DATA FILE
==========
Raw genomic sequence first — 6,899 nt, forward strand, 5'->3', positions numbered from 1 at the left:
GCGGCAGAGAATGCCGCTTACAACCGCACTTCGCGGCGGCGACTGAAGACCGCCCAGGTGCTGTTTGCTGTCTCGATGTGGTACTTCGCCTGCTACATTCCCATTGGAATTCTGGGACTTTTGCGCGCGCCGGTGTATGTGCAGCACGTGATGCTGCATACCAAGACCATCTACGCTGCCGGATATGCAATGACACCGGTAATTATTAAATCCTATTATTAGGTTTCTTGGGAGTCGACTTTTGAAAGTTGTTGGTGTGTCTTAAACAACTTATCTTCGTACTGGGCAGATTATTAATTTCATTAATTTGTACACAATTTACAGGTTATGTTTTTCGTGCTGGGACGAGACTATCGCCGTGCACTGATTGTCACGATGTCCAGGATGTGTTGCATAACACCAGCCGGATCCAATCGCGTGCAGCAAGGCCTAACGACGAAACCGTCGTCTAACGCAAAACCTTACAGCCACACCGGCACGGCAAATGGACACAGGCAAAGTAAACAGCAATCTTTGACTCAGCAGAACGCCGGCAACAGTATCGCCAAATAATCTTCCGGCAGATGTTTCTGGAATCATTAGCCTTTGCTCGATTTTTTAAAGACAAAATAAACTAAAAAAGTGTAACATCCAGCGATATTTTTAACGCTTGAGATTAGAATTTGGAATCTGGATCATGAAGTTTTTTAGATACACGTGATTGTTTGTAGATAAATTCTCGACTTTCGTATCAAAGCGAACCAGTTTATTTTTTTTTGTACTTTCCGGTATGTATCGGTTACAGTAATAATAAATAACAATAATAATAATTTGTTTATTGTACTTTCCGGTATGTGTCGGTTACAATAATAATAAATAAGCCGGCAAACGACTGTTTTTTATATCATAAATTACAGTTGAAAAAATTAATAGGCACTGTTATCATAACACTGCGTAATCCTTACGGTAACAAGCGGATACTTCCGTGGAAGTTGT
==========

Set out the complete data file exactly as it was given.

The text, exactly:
Raw genomic sequence first — 6,899 nt, forward strand, 5'->3', positions numbered from 1 at the left:
GCGGCAGAGAATGCCGCTTACAACCGCACTTCGCGGCGGCGACTGAAGACCGCCCAGGTGCTGTTTGCTGTCTCGATGTGGTACTTCGCCTGCTACATTCCCATTGGAATTCTGGGACTTTTGCGCGCGCCGGTGTATGTGCAGCACGTGATGCTGCATACCAAGACCATCTACGCTGCCGGATATGCAATGACACCGGTAATTATTAAATCCTATTATTAGGTTTCTTGGGAGTCGACTTTTGAAAGTTGTTGGTGTGTCTTAAACAACTTATCTTCGTACTGGGCAGATTATTAATTTCATTAATTTGTACACAATTTACAGGTTATGTTTTTCGTGCTGGGACGAGACTATCGCCGTGCACTGATTGTCACGATGTCCAGGATGTGTTGCATAACACCAGCCGGATCCAATCGCGTGCAGCAAGGCCTAACGACGAAACCGTCGTCTAACGCAAAACCTTACAGCCACACCGGCACGGCAAATGGACACAGGCAAAGTAAACAGCAATCTTTGACTCAGCAGAACGCCGGCAACAGTATCGCCAAATAATCTTCCGGCAGATGTTTCTGGAATCATTAGCCTTTGCTCGATTTTTTAAAGACAAAATAAACTAAAAAAGTGTAACATCCAGCGATATTTTTAACGCTTGAGATTAGAATTTGGAATCTGGATCATGAAGTTTTTTAGATACACGTGATTGTTTGTAGATAAATTCTCGACTTTCGTATCAAAGCGAACCAGTTTATTTTTTTTTGTACTTTCCGGTATGTATCGGTTACAGTAATAATAAATAACAATAATAATAATTTGTTTATTGTACTTTCCGGTATGTGTCGGTTACAATAATAATAAATAAGCCGGCAAACGACTGTTTTTTATATCATAAATTACAGTTGAAAAAATTAATAGGCACTGTTATCATAACACTGCGTAATCCTTACGGTAACAAGCGGATACTTCCGTGGAAGTTGT